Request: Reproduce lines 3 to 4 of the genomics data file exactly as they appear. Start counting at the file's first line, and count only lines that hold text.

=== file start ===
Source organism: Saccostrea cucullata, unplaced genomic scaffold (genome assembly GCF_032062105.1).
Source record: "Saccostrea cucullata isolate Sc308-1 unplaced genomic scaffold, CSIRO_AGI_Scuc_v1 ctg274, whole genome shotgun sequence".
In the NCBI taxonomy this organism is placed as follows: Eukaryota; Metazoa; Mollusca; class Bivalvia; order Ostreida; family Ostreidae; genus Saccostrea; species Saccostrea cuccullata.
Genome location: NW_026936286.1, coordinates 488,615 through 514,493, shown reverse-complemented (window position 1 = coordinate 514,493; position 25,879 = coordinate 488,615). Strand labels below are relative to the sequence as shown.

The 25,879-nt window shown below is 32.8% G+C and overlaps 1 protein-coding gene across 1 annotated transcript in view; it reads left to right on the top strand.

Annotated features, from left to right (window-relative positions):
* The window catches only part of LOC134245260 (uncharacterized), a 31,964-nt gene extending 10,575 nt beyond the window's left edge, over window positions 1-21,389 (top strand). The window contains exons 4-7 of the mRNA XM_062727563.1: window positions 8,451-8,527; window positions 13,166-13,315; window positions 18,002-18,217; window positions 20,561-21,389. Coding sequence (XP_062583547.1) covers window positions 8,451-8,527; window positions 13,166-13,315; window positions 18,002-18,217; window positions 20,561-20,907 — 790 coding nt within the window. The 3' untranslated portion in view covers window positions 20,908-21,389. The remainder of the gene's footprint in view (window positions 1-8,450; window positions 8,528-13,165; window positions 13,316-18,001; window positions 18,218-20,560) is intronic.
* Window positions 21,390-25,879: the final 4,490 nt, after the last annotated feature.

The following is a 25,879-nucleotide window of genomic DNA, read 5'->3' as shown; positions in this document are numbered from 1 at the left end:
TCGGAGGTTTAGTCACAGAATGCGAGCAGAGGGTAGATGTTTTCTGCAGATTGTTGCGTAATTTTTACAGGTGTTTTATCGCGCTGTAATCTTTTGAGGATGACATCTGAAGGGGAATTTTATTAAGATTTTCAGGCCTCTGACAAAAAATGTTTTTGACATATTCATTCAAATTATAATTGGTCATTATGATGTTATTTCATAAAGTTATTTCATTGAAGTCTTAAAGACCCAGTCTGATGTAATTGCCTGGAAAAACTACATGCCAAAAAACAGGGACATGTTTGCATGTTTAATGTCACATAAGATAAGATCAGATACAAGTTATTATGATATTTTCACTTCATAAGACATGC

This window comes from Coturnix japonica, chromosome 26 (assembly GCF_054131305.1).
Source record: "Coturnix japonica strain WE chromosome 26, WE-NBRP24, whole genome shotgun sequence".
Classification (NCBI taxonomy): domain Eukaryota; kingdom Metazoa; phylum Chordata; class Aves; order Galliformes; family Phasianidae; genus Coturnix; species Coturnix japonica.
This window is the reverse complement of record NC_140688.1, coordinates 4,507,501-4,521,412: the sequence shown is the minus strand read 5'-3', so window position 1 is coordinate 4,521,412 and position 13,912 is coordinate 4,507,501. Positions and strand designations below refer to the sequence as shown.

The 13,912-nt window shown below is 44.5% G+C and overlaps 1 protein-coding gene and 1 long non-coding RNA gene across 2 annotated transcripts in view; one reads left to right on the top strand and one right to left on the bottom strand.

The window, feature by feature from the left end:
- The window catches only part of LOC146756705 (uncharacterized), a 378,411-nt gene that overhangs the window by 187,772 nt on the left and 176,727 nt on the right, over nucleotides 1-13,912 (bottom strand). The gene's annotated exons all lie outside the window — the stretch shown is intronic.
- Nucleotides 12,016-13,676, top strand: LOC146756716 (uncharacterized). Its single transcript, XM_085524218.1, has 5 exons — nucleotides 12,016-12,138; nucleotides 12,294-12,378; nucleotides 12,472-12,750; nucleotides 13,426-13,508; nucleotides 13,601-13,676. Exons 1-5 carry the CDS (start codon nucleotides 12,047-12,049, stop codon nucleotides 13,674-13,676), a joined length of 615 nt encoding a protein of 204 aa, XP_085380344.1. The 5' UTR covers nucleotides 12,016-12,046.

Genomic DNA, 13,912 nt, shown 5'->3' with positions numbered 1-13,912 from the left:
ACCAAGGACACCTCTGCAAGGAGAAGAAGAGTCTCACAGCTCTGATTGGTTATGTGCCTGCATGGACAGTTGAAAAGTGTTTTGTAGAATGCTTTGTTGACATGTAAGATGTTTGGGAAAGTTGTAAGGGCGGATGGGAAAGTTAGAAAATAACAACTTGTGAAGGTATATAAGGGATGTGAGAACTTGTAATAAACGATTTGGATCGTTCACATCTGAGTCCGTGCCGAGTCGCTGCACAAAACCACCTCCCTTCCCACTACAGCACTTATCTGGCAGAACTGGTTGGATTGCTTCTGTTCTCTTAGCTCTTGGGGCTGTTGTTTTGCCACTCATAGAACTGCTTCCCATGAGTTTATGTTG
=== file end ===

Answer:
In the NCBI taxonomy this organism is placed as follows: Eukaryota; Metazoa; Mollusca; class Bivalvia; order Ostreida; family Ostreidae; genus Saccostrea; species Saccostrea cuccullata.
Genome location: NW_026936286.1, coordinates 488,615 through 514,493, shown reverse-complemented (window position 1 = coordinate 514,493; position 25,879 = coordinate 488,615). Strand labels below are relative to the sequence as shown.